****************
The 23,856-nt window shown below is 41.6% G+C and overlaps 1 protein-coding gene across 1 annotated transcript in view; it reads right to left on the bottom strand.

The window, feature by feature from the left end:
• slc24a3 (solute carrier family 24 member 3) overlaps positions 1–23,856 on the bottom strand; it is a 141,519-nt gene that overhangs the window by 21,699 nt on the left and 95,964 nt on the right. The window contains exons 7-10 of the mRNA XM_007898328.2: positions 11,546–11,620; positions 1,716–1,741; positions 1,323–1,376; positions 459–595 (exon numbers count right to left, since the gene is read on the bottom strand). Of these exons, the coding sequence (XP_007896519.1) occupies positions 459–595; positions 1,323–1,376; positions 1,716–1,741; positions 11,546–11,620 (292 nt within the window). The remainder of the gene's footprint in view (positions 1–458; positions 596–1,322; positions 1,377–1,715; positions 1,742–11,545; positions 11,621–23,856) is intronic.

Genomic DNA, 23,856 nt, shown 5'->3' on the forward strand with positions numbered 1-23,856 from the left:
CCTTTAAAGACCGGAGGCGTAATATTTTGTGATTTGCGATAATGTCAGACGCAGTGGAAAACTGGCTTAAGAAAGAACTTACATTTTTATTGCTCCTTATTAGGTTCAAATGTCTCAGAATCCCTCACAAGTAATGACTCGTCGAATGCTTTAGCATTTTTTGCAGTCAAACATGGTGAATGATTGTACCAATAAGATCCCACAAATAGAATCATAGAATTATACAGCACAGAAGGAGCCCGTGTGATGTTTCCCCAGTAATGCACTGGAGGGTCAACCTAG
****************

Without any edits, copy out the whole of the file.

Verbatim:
The 23,856-nt window shown below is 41.6% G+C and overlaps 1 protein-coding gene across 1 annotated transcript in view; it reads right to left on the bottom strand.

The window, feature by feature from the left end:
• slc24a3 (solute carrier family 24 member 3) overlaps positions 1–23,856 on the bottom strand; it is a 141,519-nt gene that overhangs the window by 21,699 nt on the left and 95,964 nt on the right. The window contains exons 7-10 of the mRNA XM_007898328.2: positions 11,546–11,620; positions 1,716–1,741; positions 1,323–1,376; positions 459–595 (exon numbers count right to left, since the gene is read on the bottom strand). Of these exons, the coding sequence (XP_007896519.1) occupies positions 459–595; positions 1,323–1,376; positions 1,716–1,741; positions 11,546–11,620 (292 nt within the window). The remainder of the gene's footprint in view (positions 1–458; positions 596–1,322; positions 1,377–1,715; positions 1,742–11,545; positions 11,621–23,856) is intronic.

Genomic DNA, 23,856 nt, shown 5'->3' on the forward strand with positions numbered 1-23,856 from the left:
CCTTTAAAGACCGGAGGCGTAATATTTTGTGATTTGCGATAATGTCAGACGCAGTGGAAAACTGGCTTAAGAAAGAACTTACATTTTTATTGCTCCTTATTAGGTTCAAATGTCTCAGAATCCCTCACAAGTAATGACTCGTCGAATGCTTTAGCATTTTTTGCAGTCAAACATGGTGAATGATTGTACCAATAAGATCCCACAAATAGAATCATAGAATTATACAGCACAGAAGGAGCCCGTGTGATGTTTCCCCAGTAATGCACTGGAGGGTCAACCTAG